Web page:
Whistler is surrounded by forest and is at risk for wildfires. Wildfire fuel reduction (reducing the amount of highly combustible organic matter such as trees and woody debris) is one component of Whistler’s Wildfire Protection Strategy and includes techniques such as fuel thinning and fire breaks.
Fuel thinning in Whistler
The Resort Municipality of Whistler has been conducting wildfire fuel thinning projects on Crown and municipal lands since 2004 to reduce the risk of wildfire to our community. The primary goal of fuel thinning is to reduce forest fuel loads within the wildland-urban interface to reduce the ability of fire to spread from the forest into the community and vice versa, and to make wildfires easier to fight. Fuel thinning will be discontinued when the fire hazard goes to high or extreme and will resume when the fire hazard is lower.
Sometimes projects need to burn some of the wood debris. We will alert the public through social media. There is no need to report smoke from fuel thinning projects.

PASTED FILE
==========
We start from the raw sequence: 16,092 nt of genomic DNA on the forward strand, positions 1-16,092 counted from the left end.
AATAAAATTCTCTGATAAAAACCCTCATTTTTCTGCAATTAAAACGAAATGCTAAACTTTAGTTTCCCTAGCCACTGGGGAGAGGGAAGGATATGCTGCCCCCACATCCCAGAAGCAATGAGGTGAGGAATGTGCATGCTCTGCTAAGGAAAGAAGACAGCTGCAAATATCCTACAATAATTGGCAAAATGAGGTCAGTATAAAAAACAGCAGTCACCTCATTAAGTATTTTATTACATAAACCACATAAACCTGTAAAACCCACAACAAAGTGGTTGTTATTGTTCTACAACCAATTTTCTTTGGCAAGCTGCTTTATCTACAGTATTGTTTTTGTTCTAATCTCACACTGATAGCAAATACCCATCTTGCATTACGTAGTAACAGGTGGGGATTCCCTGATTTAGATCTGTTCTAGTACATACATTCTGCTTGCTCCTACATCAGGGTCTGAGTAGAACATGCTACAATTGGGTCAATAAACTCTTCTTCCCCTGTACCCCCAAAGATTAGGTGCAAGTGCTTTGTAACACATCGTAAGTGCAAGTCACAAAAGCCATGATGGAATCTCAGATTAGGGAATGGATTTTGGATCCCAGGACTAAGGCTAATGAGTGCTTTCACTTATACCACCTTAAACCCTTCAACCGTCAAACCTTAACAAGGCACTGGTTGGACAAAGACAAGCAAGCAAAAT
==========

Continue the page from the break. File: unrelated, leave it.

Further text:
The RMOW Wildfire Program 2019-2027 was prepared in summer 2019 to identify priority areas for fuel thinning treatment in the Wildland Urban Interface near neighbourhoods.
Fuel thinning process and goals
Fuel thinning focuses on leaving mature and deciduous trees, while removing ground brush and debris, pruning lower branches, and removing tight second growth trees. This is accomplished by:
- Reducing the number of trees in the stand;
- Focusing on removal of small diameter trees and retaining fire-resistant species such as Douglas-fir and deciduous trees;
- Reduce fine woody surface debris, while retaining larger coarse woody debris for habitat and soil productivity;
- Pruning trees to reduce ladder fuels between the ground and the forest crown; and
- Removing dangerous trees to protect workers, while maintaining high value wildlife trees where possible.
In addition to reducing forest fuel loads, secondary objectives of fuel thinning projects are to protect critical infrastructure and facilities in Whistler, restore open forest conditions and demonstrate the principles and practices of the FireSmart program.
The RMOW completed a study in 2012 to identify where landscape level fuel breaks should be created along forest service roads around Whistler. The focus is on reducing tree densities in tight second growth, rather than removing old growth trees although sometimes that is necessary. Thinning stands within 100 - 200 m of each side of the road reduces the fuel available to feed fire growth and creates safer, defensible areas for firefighting crews to work in.
The RMOW Wildfire Program 2019-2027 plan identifies the remaining priority areas to treat.